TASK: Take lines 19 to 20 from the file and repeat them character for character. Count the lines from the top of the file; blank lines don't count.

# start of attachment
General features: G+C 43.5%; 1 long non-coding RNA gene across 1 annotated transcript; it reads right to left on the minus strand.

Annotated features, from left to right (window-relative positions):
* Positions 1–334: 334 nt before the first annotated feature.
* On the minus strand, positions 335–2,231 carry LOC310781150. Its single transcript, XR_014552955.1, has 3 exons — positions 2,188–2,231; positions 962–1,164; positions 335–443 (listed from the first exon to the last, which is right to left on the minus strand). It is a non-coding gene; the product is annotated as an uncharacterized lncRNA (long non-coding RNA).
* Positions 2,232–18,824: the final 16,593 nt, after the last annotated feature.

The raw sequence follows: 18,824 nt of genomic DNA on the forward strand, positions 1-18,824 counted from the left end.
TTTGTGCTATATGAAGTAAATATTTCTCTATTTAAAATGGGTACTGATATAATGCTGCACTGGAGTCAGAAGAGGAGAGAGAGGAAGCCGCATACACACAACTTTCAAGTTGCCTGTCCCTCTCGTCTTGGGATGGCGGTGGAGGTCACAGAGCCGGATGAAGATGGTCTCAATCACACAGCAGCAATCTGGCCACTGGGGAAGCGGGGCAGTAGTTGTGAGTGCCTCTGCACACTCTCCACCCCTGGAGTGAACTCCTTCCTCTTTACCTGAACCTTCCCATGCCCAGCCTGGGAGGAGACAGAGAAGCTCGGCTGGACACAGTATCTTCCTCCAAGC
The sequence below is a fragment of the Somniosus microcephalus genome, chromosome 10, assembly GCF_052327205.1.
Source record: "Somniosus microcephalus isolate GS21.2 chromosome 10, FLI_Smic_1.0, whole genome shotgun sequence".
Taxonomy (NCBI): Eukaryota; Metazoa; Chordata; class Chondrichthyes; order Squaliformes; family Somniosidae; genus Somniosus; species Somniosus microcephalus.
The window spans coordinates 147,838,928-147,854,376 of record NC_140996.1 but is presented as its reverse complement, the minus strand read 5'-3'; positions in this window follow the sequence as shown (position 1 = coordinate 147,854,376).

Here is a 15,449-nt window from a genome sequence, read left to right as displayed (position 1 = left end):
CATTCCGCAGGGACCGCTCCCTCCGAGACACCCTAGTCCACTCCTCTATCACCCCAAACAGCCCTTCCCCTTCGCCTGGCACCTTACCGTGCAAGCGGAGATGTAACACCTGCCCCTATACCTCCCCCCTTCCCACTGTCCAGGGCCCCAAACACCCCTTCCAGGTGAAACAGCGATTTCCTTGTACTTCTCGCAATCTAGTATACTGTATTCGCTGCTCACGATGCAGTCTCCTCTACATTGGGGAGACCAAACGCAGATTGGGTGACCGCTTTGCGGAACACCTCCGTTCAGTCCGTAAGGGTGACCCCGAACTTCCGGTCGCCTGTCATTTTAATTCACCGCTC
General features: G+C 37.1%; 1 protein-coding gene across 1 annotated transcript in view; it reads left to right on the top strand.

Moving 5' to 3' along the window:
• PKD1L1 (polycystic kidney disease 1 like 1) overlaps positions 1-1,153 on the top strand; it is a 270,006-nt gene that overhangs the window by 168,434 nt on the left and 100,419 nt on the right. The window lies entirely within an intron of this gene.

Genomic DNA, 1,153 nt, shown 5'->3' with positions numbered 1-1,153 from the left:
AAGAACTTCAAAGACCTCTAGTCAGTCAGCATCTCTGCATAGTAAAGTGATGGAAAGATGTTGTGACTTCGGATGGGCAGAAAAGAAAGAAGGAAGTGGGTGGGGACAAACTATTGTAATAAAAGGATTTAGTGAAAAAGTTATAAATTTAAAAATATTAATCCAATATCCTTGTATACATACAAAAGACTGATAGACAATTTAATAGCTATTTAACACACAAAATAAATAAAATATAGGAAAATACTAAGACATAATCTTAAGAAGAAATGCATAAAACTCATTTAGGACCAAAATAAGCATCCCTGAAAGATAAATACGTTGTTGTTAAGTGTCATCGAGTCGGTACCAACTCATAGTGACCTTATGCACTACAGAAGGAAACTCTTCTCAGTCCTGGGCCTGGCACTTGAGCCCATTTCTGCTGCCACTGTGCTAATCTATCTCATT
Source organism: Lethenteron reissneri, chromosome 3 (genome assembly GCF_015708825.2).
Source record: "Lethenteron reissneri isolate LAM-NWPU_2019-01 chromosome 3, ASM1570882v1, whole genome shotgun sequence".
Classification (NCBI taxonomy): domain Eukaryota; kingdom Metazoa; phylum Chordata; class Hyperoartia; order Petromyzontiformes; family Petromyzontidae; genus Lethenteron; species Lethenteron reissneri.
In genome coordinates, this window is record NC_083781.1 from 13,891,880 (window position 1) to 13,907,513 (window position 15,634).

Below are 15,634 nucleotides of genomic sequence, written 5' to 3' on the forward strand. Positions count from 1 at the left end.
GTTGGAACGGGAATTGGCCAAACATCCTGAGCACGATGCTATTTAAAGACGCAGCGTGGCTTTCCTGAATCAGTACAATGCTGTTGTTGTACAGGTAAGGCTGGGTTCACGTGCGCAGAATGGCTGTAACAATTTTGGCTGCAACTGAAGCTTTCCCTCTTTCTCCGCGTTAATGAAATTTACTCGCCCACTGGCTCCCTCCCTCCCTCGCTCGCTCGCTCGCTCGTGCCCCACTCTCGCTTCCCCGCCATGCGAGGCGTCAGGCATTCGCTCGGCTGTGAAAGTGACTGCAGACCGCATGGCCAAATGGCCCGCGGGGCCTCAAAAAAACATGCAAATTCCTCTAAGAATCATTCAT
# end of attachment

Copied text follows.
Source organism: Lethenteron reissneri, chromosome 3 (genome assembly GCF_015708825.2).
Source record: "Lethenteron reissneri isolate LAM-NWPU_2019-01 chromosome 3, ASM1570882v1, whole genome shotgun sequence".